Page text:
"It doesn't just come in your back door and somebody says, 'Here's $100,000, now go for it,'" she said. "Therefore, if you're going to do something like that, you need to be as accurate as you possibly can. From the point of view of a scientist, why would want a generic background? If you're going to put something out there that's unique, you don't want to just paint a green tree. You've got to know what kind of leaves to put on it. You have to know how tall it might have grown. You have to know the soil type. You have to know the geochemistry ... you need to know all that. I think what makes this art somewhat different from a great number of art pieces out there is, that care has been taken. If you're going to do generic, you just don't do what I do."

The better-than-generic results of the team's labors are on full display in the book — fossils gathered during the Riches' travels in Australia, New Zealand, Asia, the Americas, Africa and eastern Europe, plus sketches and paintings by Trusler that end up providing a photorealistic view of the past. The artist as well as the scientists are based in Australia, so much of their story is set Down Under. But their work has become known worldwide.

Peter Trusler

This panorama of ancient megafauna was created for an Australian stamp panel. Top row, left to right: Genyornis newtoni, Diprotodon optatum, Procoptodon goliah. Bottom row: Magalania prisca, Thylacoleo carinfex and Thylacinus cynocephalus. Click to see a slideshow tracing the process of turning fossils of long-dead species into artistic reconstructions of those species.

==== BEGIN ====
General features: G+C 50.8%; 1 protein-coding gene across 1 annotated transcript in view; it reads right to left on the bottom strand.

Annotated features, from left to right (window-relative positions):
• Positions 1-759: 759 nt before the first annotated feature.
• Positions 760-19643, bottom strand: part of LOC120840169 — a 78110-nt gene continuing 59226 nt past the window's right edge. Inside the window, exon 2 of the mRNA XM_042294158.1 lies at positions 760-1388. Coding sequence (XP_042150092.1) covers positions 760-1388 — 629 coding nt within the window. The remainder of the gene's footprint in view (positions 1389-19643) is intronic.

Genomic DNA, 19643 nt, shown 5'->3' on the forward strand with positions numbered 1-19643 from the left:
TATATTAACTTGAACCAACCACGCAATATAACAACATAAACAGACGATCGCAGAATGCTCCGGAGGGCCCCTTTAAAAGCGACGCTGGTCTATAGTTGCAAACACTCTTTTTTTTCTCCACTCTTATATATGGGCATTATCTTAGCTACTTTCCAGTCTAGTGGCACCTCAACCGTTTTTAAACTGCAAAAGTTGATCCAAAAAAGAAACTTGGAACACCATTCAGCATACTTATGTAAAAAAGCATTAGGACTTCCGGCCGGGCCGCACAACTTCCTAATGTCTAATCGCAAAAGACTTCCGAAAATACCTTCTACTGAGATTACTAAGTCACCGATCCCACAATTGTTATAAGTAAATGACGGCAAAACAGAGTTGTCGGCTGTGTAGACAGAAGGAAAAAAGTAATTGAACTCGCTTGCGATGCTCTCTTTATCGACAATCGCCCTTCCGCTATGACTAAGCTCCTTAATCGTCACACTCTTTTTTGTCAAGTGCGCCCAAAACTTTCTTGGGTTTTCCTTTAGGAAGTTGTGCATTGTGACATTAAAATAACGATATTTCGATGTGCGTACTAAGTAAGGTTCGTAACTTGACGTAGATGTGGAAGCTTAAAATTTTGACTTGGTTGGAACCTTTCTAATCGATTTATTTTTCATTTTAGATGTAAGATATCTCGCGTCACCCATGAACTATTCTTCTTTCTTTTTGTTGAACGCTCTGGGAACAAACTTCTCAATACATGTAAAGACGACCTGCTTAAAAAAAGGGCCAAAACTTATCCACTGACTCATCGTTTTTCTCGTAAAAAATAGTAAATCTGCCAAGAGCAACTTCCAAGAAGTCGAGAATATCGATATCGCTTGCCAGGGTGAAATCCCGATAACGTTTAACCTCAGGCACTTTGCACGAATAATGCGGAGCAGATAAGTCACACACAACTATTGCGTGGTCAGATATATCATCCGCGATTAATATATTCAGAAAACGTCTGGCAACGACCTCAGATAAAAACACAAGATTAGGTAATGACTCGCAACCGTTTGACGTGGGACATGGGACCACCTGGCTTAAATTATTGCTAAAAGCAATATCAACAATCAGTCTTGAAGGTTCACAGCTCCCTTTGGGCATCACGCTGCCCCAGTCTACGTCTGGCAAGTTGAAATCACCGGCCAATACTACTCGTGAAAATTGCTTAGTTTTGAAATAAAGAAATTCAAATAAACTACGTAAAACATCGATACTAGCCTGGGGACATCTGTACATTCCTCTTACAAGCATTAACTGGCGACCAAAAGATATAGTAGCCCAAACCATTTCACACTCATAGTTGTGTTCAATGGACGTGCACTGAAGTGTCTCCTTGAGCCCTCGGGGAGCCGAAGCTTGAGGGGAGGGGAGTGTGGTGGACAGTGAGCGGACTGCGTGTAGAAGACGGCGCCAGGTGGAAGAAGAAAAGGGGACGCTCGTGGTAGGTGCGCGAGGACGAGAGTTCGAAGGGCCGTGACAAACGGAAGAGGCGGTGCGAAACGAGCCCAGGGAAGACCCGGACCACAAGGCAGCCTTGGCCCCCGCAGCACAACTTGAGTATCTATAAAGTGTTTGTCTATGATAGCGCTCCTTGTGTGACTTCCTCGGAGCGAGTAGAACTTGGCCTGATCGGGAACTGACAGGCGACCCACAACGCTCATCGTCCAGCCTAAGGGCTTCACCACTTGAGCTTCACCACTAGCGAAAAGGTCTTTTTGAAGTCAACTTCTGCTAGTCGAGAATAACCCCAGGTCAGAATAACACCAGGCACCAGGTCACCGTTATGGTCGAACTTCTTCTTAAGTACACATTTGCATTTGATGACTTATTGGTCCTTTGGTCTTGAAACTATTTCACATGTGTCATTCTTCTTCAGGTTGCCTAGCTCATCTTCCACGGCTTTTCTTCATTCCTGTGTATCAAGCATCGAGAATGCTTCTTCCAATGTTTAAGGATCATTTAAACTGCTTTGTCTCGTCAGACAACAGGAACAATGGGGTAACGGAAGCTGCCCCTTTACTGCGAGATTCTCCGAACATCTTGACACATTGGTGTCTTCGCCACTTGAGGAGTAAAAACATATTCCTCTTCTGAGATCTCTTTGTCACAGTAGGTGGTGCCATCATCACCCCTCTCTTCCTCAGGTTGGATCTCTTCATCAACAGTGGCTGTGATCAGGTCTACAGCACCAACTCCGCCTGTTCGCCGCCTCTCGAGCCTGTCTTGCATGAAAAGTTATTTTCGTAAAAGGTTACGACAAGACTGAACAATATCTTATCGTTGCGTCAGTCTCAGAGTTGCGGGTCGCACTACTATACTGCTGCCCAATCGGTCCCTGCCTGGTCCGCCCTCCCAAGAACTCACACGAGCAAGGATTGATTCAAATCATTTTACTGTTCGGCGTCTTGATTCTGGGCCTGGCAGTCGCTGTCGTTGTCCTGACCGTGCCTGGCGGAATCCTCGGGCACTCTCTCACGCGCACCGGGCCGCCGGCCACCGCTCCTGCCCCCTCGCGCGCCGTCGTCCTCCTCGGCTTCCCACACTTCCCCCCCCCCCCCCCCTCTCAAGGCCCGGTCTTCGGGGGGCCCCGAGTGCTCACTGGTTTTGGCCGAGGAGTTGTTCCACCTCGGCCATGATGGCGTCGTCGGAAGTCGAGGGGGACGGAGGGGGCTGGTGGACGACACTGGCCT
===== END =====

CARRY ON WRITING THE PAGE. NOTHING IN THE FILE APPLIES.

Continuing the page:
The weirdest pictures come not from the age of the dinosaurs, but from earlier or later — from the Precambrian, for example, a time when body plans apparently took on strange shapes that are hardly ever seen today. Or from the time when giant birds and mammals ruled the roost in Australia, just before the humans arrived.

You won't find feathered dinosaurs amid the pages of "The Artist and the Scientists," but stay tuned. Thomas Rich says he's focusing in on sites in Australia that are similar to China's Liaoning deposits, where the best evidence of dinosaur feathers has been found.  Right now he has his eye on fossil beds near Koonwarra. "That's where we should go and look really hard for feathered dinosaurs," he said.

Meanwhile, Trusler is trying to figure out how to render a particular species of ichthyosaur, the ancient marine reptiles that ruled the seas while the dinosaurs held sway on land. "I don't have an idea in my head about what the final appearance of this animal is going to be," he said. "Your creativity is at play to a certain degree all the time, but the ultimate product is quite a mystery."

Thankfully, it's a mystery Trusler doesn't have to tackle alone. That's the main message of "The Artist and the Scientists."

"It's not simply a step-by-step process, in terms of me translating something that's set in concrete," Trusler said. "The process is quite an interactive one, and it always will be."

Be sure to click through "Bringing Prehistory to Life," a slideshow featuring photos and illustrations from "The Artist and the Scientists," published by Cambridge University Press.